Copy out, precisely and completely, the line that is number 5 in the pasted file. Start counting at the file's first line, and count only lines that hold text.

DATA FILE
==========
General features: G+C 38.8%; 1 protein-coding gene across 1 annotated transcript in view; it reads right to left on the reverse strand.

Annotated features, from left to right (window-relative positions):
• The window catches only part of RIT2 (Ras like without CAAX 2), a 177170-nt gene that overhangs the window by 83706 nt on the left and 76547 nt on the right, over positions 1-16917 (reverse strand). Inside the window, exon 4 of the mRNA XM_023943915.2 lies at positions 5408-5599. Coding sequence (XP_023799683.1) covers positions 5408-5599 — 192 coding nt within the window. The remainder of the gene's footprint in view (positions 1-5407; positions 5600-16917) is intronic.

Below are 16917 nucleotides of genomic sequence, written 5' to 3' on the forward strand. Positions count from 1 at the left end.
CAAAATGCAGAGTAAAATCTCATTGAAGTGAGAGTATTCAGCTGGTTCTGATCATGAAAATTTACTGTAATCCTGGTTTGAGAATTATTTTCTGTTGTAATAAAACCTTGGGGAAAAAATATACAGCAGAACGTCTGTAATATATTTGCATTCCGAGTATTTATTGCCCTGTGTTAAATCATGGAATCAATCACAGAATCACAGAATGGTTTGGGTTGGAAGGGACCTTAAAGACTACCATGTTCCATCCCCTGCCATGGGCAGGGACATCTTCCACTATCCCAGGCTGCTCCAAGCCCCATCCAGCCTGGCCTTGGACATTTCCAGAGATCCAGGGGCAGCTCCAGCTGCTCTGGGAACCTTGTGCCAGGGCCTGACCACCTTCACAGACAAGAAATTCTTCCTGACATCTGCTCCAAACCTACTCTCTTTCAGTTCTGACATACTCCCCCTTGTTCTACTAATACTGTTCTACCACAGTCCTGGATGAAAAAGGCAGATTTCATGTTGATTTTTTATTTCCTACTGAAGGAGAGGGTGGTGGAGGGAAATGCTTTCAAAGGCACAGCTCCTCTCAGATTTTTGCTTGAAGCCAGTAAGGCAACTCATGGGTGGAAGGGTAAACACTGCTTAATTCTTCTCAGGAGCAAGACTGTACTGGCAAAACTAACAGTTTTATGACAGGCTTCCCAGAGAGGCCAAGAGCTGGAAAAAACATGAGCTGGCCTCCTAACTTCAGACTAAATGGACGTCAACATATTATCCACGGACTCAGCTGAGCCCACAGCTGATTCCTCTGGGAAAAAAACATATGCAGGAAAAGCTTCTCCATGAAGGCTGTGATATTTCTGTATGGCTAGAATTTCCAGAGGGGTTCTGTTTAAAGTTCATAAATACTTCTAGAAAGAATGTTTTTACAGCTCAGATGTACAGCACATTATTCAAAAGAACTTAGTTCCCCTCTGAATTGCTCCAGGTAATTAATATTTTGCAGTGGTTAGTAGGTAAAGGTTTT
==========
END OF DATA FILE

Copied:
CAAAATGCAGAGTAAAATCTCATTGAAGTGAGAGTATTCAGCTGGTTCTGATCATGAAAATTTACTGTAATCCTGGTTTGAGAATTATTTTCTGTTGTAATAAAACCTTGGGGAAAAAATATACAGCAGAACGTCTGTAATATATTTGCATTCCGAGTATTTATTGCCCTGTGTTAAATCATGGAATCAATCACAGAATCACAGAATGGTTTGGGTTGGAAGGGACCTTAAAGACTACCATGTTCCATCCCCTGCCATGGGCAGGGACATCTTCCACTATCCCAGGCTGCTCCAAGCCCCATCCAGCCTGGCCTTGGACATTTCCAGAGATCCAGGGGCAGCTCCAGCTGCTCTGGGAACCTTGTGCCAGGGCCTGACCACCTTCACAGACAAGAAATTCTTCCTGACATCTGCTCCAAACCTACTCTCTTTCAGTTCTGACATACTCCCCCTTGTTCTACTAATACTGTTCTACCACAGTCCTGGATGAAAAAGGCAGATTTCATGTTGATTTTTTATTTCCTACTGAAGGAGAGGGTGGTGGAGGGAAATGCTTTCAAAGGCACAGCTCCTCTCAGATTTTTGCTTGAAGCCAGTAAGGCAACTCATGGGTGGAAGGGTAAACACTGCTTAATTCTTCTCAGGAGCAAGACTGTACTGGCAAAACTAACAGTTTTATGACAGGCTTCCCAGAGAGGCCAAGAGCTGGAAAAAACATGAGCTGGCCTCCTAACTTCAGACTAAATGGACGTCAACATATTATCCACGGACTCAGCTGAGCCCACAGCTGATTCCTCTGGGAAAAAAACATATGCAGGAAAAGCTTCTCCATGAAGGCTGTGATATTTCTGTATGGCTAGAATTTCCAGAGGGGTTCTGTTTAAAGTTCATAAATACTTCTAGAAAGAATGTTTTTACAGCTCAGATGTACAGCACATTATTCAAAAGAACTTAGTTCCCCTCTGAATTGCTCCAGGTAATTAATATTTTGCAGTGGTTAGTAGGTAAAGGTTTT